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2008-UP-715 - State v. Jones

THIS OPINION HAS NO PRECEDENTIAL VALUE. IT SHOULD NOT BE CITED OR RELIED ON AS PRECEDENT IN ANY PROCEEDING EXCEPT AS PROVIDED BY RULE 239(d)(2), SCACR.

THE STATE OF SOUTH CAROLINA
In The Court of Appeals

The State, Respondent,

v.

Johnny Jones, Appellant.


Appeal From Dillon County
 John L. Breeden, Jr., Circuit Court Judge


Unpublished Opinion No. 2008-UP-715
Submitted December 1, 2008 – Filed December 18, 2008   


AFFRIMED


Appellate Defender Robert M. Pachak, of Columbia, for Appellant.

Attorney General Henry Dargan McMaster, Chief Deputy Attorney General John W. McIntosh, Assistant Deputy Attorney General Salley W. Elliott, Senior Assistant Attorney General Norman Mark Rapoport, all of Columbia; and Solicitor Jay E. Hodge, Jr., of Cheraw, for Respondent.

PER CURIAM:  Johnny Jones appeals his conviction and sentence for trafficking cocaine, arguing the trial court erred by refusing to direct a verdict of acquittal.  Jones claims he was merely present as a passenger in the vehicle in which cocaine was found and did not constructively possess the drugs.

Viewing the evidence in the light most favorable to the State, as we must, we find the State offered sufficient circumstantial evidence to prove Jones had the right to exercise constructive possession over the cocaine in the trunk of the car.  See State v. Weston, 367 S.C. 279, 292-93, 625 S.E.2d 641, 648 (2006) (holding if there is any direct evidence or any substantial circumstantial evidence reasonably tending to prove the guilt of the accused, the appellate court must find the case was properly submitted to the jury).  Specifically, Jones’s conduct after the vehicle was pulled over by the policeman indicated he was likely a knowledgeable participant in a joint criminal act:  (1)  Jones was a passenger without any luggage in a rental car traveling from Florida to Virginia; (2) when explaining the purpose for this trip, Jones gave the policeman an explanation that was completely at odds with the driver’s account; (3) Jones contradicted himself when the policeman inquired about the person who rented the vehicle, first stating it was his uncle who rented the vehicle but admitting he did not know his uncle’s name, and finally confessing that it was not his uncle who rented the car.  See idState v. Attardo, 263 S.C. 546, 550, 211 S.E.2d 868, 869 (1975) (explaining knowledge of an illegal substance may be proved by circumstantial evidence of acts, declarations, or conduct of the accused from which the inference may be drawn that the accused knew of the existence of the prohibited substances); State v. Brown, 319 S.C. 400, 404, 461 S.E.2d 828, 830-31 (Ct. App. 1995) (finding appellant’s presence in a car at the time a drug sale occurred was evidence of actual knowledge evidencing appellant’s intent to control the disposition of the drugs);  State v. Heath, 370 S.C. 326, 329, 635 S.E.2d 18, 19 (2006) (stating constructive possession of an illegal substance can be established by circumstantial or direct evidence); State v. Williams, 346 S.C. 424, 430, 552 S.E.2d 54, 57 (Ct. App. 2001) (same).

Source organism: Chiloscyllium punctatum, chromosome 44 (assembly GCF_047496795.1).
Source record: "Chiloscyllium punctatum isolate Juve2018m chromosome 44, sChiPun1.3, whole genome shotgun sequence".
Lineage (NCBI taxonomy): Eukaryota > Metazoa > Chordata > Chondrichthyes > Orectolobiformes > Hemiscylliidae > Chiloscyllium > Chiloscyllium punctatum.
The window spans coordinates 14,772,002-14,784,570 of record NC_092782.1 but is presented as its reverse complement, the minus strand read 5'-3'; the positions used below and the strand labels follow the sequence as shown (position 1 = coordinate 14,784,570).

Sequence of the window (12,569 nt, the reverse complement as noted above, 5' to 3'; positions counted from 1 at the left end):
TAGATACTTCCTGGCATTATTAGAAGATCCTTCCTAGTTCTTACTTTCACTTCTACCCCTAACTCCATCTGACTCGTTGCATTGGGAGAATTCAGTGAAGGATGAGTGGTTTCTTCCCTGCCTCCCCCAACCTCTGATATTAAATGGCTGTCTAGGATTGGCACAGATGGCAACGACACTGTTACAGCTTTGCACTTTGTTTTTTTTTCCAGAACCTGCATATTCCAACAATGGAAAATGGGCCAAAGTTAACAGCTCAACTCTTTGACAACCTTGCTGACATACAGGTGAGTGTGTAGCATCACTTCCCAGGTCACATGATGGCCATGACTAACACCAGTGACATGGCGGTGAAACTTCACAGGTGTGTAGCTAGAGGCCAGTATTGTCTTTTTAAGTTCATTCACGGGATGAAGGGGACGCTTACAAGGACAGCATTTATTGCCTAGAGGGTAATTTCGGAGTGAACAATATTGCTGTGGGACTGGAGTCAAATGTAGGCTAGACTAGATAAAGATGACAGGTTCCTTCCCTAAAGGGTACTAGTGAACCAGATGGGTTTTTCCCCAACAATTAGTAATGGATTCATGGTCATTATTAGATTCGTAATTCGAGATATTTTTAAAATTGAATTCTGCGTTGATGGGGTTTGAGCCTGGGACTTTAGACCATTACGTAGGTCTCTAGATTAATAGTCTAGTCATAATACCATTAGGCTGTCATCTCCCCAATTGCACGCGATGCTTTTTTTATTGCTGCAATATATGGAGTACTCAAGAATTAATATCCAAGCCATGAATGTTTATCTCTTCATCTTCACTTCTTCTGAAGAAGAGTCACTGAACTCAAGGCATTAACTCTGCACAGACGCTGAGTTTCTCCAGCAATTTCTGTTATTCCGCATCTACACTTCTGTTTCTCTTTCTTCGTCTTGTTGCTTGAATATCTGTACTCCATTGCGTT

AFFIRMED.[1]

WILLIAMS, PIEPER, and GEATHERS, JJ., concur. 


[1] We decide this case without oral argument pursuant to Rule 215, SCACR.